Mackey must have considered the difficulty of a personal language attempting to imitate music, without sacrificing the basic beauty of meaning. When a poet makes muse of Coltrane’s sheets of notes, he cannot forget he’s gigging with words, reaching for the coupling of imagery and sound. But when a musician bends a note, it is totally different than a poet breaking words on syllables as patterns and double entendres. True, such a tactic may look avant-garde on the page, but how does it sound in the mouth and ear? How does it weigh in the gut? In music, especially jazz shaped by improvisation, the typical player—not to mention one who practiced as much as fourteen hours straight—may insert an earned riff that pulls the sheet of notes together, whose repetition is almost hidden. One would have an almost impossible task to duplicate or say this on the page. When Baraka says “The flow of is,” do we hear a similar flow in Double Trio? Or does it risk an overflow? Is this thoughtful absorption or systematized disruption? Or is the trilogy’s structure a visual refrain?
When Shakespeare’s Caliban speaks poetry in The Tempest, we hear how meaning may be corrupted. In fact, that’s the dramatic point. Though a private language honed to create envy can only become the wordsmith’s conundrum: for many jazz listeners in the 1960s, free jazz left them dead in the water, suffering total bafflement. Some called it assault. Others called it sonic chaos. And a few saw some of the “free jazzers” perfecting a technique that created erasure; and, there are those who thought this signaled the death of jazz as we know it. Still others viewed free jazz as revolutionary.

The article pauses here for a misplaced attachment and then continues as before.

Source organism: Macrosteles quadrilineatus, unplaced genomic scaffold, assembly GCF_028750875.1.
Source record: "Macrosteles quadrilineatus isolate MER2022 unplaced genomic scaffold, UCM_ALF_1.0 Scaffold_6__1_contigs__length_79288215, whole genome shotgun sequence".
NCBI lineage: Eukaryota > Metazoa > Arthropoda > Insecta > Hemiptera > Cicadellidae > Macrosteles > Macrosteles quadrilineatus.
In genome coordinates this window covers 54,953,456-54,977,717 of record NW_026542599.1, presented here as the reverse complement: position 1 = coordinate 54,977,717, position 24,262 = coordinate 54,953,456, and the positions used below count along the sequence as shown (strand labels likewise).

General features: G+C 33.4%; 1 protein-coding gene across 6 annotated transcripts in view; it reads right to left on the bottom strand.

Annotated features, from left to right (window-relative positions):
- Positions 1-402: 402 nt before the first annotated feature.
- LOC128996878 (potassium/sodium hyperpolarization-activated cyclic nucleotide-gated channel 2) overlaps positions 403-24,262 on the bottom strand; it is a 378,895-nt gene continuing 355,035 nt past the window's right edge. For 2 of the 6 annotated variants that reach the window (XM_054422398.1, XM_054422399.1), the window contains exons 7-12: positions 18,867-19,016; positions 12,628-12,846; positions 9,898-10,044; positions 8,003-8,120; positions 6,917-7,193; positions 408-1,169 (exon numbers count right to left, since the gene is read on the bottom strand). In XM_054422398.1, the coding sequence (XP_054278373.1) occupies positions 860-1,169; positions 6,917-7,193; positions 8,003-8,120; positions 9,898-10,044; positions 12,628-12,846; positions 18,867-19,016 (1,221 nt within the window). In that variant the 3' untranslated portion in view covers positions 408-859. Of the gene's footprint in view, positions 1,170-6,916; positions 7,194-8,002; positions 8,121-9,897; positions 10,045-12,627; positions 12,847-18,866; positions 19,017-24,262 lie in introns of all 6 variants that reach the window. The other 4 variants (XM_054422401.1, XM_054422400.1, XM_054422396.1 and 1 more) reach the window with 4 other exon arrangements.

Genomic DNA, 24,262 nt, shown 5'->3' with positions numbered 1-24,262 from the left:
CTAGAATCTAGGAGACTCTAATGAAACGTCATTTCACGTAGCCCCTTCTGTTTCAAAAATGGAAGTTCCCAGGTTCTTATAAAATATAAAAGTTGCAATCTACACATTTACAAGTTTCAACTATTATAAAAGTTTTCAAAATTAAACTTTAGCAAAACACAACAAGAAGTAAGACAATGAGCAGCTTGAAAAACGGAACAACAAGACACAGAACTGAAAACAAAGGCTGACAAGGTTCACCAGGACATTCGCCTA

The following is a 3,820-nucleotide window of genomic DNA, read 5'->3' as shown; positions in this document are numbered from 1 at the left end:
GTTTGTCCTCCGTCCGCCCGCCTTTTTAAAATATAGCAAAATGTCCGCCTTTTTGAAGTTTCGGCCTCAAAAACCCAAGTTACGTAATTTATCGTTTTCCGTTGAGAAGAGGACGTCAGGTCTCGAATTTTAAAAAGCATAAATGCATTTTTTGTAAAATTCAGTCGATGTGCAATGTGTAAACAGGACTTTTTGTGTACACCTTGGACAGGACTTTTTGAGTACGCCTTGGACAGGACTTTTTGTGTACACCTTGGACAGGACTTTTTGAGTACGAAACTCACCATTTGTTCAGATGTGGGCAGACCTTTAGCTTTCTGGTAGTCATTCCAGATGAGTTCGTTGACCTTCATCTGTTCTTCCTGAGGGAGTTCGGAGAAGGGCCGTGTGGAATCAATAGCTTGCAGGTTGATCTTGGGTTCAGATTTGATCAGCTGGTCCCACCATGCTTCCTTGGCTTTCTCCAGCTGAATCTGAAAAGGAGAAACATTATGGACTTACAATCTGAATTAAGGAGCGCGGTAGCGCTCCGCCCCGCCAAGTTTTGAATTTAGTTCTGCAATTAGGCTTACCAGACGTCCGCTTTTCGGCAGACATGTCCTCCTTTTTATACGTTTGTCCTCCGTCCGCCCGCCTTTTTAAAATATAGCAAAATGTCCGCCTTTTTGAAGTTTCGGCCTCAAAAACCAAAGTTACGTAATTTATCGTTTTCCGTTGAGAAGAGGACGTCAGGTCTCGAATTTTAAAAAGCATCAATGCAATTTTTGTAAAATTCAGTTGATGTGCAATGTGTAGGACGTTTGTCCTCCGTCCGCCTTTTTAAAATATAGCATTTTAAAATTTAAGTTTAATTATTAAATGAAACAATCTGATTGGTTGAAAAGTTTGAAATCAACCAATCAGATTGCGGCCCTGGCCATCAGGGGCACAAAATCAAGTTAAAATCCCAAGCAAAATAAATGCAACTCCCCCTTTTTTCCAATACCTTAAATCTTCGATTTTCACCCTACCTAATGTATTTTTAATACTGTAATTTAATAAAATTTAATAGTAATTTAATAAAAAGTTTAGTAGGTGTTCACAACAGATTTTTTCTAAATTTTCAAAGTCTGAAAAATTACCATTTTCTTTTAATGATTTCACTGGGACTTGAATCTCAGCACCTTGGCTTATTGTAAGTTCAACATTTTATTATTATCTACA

Mackey’s Double Trio is both revolutionary and transportive. Without fail we are delivered into another time and place, another world. Still, at times one may find oneself without a compass, and without language to orient us. Surely, a poet can be cosmopolitan, but I do wonder—does the academic lingo in Double Trio disrupt the flow and short circuit the groove? What truly rises out of this philosophy of dares? Difficulty is not always genius; though originality often is. Where does this dare take us? Mired in verbal tangle, could obsession be the reason of Double Trio? Mackey’s elongated text structurally parallels the tonal obsession often built into free jazz. Worrying the tune. His gargantuan task—at times truly admirable—may depict simply the perils of influence.
Yusef Komunyakaa’s numerous books of poems include Talking Dirty to the Gods; Thieves of Paradise, a finalist for the National Book Critics Award; The Chameleon Couch, a finalist for the National Book Award; Neon Vernacular: New & Selected Poems 1977–1989, for which he received the Pulitzer Prize and the Kingsley Tufts Poetry Award; and his forthcoming Everyday Mojo Songs of Earth: New & Selected Poems 2001–2021. Komunyakaa’s prose is collected in Blue Notes: Essays, Interviews & Commentaries. He also co-edited The Jazz Poetry Anthology. In 1999, he was elected a Chancellor of the Academy of American Poets. He served as New York State Poet 2016–18.